Murray's argument is certainly compelling because it points out that the being "non-ideological" is in itself an ideological standpoint. This is certainly correct I think, and it is a paradox that I've often wondered about myself. The person who claims to be non-ideological is often quite dogmatic about it.
One bit that leapt out at me though was when I read Sunny's argument that ideology was bad. He says,
But in reality neither ideology: left-wing government interventionism nor right-wing laissez-faire, works when taken to its extreme. In financial markets we need government intervention to ensure shareholders, consumers and employees get treated fairly, while having a hands-off approach that ensures the government doesn't run private business or tell them how to do their job.I've highlighted two words there because as I read it all I could think was "fairness is an ideological standpoint". Essentially Sunny is arguing that ideology is bad whilst simultaneously pushing a set of values that he believes ought to be adhered too.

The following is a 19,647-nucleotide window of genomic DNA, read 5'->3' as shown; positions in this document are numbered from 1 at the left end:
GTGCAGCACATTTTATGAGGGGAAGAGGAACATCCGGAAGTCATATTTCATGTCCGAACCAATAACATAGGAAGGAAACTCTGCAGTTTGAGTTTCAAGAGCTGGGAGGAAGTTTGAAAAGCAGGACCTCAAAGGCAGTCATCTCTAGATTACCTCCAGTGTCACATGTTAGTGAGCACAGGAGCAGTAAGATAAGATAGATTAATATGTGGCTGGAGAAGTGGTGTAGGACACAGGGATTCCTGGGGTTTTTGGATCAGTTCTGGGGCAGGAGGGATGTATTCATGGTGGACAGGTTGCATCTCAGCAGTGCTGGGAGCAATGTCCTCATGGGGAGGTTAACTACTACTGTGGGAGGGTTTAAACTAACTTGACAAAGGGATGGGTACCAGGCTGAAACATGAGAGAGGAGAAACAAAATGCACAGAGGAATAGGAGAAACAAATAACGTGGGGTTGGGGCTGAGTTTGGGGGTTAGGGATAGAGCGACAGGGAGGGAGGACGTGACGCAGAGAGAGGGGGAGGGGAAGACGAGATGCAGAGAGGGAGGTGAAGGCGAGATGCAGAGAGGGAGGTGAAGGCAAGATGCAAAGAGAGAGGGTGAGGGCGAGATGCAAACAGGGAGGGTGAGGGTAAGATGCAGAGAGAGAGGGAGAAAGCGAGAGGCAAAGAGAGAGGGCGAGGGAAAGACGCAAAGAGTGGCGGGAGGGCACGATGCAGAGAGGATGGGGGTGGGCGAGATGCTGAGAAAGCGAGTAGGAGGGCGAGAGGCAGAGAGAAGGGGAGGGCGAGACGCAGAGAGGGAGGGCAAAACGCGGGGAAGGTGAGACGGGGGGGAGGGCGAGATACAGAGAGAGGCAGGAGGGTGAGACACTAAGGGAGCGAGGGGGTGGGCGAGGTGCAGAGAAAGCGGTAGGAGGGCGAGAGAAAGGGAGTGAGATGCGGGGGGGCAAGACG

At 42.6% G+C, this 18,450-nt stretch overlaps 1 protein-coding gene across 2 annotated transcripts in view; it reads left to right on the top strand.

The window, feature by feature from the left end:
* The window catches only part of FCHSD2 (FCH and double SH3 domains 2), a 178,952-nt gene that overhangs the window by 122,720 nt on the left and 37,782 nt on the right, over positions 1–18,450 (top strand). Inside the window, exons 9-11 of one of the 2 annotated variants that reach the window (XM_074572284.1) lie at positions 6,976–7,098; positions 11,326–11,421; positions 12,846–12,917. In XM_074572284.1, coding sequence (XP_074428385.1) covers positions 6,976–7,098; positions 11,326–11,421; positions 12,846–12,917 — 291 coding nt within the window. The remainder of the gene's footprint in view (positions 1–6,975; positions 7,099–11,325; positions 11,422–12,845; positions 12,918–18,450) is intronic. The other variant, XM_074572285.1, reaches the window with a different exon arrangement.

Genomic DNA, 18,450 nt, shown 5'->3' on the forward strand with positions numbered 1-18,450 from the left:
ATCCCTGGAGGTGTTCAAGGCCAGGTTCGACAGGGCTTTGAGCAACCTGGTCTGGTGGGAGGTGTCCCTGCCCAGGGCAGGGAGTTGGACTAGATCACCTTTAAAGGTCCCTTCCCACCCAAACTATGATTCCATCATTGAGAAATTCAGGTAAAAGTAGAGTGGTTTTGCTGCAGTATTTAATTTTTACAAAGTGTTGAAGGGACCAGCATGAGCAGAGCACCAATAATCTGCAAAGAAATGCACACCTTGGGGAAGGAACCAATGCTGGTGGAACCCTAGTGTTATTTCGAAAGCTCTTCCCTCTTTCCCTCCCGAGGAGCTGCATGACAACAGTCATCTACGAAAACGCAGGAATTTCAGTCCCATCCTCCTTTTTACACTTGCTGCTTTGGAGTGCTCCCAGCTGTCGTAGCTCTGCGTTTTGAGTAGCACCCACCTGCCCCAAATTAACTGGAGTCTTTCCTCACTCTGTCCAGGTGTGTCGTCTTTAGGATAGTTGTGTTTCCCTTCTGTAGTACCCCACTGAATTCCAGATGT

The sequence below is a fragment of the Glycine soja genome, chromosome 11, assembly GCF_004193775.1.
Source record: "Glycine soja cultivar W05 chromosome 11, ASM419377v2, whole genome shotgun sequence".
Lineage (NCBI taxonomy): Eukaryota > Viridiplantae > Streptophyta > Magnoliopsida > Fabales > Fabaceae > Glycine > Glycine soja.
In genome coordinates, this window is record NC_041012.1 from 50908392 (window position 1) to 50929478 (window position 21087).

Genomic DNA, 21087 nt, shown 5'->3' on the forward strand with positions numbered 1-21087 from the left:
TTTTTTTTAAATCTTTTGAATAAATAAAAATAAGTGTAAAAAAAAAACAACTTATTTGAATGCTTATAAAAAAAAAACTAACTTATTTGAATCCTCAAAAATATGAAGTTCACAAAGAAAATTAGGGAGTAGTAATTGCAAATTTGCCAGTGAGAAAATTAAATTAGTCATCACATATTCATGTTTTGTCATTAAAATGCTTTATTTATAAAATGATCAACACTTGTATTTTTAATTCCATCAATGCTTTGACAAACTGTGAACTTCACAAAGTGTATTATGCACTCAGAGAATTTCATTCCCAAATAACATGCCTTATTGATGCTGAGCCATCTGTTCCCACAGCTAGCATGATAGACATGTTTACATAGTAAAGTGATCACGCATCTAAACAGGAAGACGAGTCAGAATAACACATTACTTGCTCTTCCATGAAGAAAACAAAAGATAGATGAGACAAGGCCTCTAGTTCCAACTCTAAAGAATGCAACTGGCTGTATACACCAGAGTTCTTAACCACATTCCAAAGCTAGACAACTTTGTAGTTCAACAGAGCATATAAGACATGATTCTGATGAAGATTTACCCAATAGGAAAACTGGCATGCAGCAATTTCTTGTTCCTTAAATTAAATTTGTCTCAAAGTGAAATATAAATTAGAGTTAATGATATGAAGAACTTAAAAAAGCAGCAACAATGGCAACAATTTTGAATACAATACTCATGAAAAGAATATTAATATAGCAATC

What is interesting about the article as a whole is that Douglas Murray's point about those who favour "non-ideology" is actually proved when you read Sunny's argument. Don't get me wrong here, I'm not saying that Sunny is wrong to want "fairness" per se, just that by noting that it ought to be that way he is actually contradicting his argument against ideology.